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Are baking powder and baking soda interchangeable?

Chef Asata asks: I don’t bake. What is the interchangeability of baking powder and baking soda?  Can I substitute one for the other?

Baking S.O.S. says: It’s interesting you asked this question.  My first class in Culinary Arts at Johnson & Wales was Beginning Baking, and we had to write a research paper on something related to baking.  At the time, I had this same question.  I wondered whether baking powder and baking soda were interchangeable?  So I chose to research and write about that issue.

I’ll spare you my entire long, boring research paper, but in answer to your question, baking powder and baking soda are NOT interchangeable.

Both are classified as chemical leaveners, meaning that when they are activated, they create a chemical reaction that releases gasses that cause your baked good to rise.  However, baking powder and baking soda react in very different ways.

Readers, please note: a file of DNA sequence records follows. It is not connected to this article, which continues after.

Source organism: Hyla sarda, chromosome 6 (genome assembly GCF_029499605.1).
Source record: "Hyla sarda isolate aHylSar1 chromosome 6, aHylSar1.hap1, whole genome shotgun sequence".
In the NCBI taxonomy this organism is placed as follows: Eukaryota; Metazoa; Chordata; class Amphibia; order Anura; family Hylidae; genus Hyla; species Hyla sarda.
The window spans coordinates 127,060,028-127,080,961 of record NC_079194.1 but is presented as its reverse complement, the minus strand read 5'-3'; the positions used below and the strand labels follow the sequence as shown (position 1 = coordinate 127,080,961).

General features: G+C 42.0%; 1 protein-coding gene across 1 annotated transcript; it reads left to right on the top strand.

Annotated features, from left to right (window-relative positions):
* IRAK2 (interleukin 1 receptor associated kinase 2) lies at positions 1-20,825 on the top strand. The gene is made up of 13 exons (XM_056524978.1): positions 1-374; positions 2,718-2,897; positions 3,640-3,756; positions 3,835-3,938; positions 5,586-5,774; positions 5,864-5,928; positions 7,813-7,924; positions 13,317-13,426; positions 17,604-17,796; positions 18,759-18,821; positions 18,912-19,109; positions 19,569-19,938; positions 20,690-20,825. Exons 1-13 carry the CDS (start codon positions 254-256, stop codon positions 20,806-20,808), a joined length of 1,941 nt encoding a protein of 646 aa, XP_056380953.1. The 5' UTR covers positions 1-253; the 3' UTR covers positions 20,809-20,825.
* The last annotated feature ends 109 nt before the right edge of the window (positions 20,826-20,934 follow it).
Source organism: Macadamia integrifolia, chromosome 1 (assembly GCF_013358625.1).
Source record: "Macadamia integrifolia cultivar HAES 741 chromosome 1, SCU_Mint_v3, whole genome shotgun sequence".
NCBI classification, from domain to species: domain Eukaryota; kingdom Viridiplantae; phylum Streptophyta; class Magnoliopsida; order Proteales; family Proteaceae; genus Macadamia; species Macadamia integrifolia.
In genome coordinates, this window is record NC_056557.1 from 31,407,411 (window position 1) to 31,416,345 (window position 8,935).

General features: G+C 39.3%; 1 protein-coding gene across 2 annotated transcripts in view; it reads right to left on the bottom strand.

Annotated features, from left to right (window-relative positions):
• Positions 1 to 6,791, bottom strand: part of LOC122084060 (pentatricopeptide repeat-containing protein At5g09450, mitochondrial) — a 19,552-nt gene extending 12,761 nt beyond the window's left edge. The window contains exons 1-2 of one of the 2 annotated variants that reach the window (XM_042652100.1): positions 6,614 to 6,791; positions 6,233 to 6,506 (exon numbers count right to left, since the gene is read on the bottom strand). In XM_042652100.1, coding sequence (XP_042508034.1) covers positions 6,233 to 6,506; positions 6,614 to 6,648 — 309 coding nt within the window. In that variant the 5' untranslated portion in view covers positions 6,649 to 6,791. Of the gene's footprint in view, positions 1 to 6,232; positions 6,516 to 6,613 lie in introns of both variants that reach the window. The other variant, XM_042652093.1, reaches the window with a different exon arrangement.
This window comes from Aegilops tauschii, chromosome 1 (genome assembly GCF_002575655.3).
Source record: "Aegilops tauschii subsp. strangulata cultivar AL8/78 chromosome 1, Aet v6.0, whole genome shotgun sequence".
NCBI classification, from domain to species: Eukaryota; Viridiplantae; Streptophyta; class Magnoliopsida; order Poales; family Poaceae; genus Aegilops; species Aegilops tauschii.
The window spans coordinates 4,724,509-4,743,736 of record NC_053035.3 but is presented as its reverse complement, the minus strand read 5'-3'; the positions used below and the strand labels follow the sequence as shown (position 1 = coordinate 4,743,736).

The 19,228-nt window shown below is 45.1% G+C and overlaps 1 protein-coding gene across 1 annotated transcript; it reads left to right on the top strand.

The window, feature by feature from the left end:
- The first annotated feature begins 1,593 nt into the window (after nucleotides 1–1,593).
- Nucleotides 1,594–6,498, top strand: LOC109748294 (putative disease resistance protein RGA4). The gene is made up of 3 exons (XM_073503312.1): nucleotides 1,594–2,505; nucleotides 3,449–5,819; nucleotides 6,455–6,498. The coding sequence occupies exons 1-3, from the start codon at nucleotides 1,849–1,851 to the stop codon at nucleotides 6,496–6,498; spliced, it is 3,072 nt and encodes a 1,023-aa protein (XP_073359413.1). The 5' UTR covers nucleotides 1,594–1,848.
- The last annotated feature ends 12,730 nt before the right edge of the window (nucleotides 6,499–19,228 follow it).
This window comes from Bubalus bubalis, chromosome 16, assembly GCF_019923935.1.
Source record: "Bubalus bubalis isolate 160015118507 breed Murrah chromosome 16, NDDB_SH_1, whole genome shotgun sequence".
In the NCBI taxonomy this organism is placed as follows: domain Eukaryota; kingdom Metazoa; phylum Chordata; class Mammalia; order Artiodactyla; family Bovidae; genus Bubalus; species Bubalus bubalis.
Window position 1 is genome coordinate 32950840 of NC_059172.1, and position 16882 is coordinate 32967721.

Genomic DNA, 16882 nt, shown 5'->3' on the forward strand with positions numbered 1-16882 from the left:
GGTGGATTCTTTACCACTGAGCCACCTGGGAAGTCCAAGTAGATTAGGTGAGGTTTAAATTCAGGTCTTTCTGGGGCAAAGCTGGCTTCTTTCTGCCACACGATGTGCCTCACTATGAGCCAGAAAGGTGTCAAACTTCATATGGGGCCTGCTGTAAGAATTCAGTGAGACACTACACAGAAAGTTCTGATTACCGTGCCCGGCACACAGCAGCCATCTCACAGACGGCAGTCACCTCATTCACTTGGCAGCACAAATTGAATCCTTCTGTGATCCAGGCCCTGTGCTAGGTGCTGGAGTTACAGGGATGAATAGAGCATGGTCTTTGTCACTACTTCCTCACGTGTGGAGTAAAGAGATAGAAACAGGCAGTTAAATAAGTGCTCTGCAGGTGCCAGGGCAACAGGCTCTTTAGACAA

Scientifically, baking powder contains both acid and base ingredients, so it can create the necessary chemical reaction all on its own.  Baking powder is usually called “double-acting” because the chemical reaction will activate both when you add a liquid to the baking powder and again when you apply heat (by putting it in the oven).

In contrast, baking soda only contains a base ingredient.  It requires some kind of acidic ingredient from the recipe–such as buttermilk, sour cream, lemon juice, or chocolate–to cause the chemical reaction to occur.  Without the proper balance of acid to base in the recipe, the baking soda will not make the product rise sufficiently.

Typically, if a product does not rise enough with baking soda alone, then baking powder will also be added to the recipe to help the leavening process.  However, too much baking powder can cause a product to be bitter in taste and abnormally yellow in color.  I, unfortunately, had this exact problem very recently, and it was a complete disaster!  But that’s another story for another day 🙂

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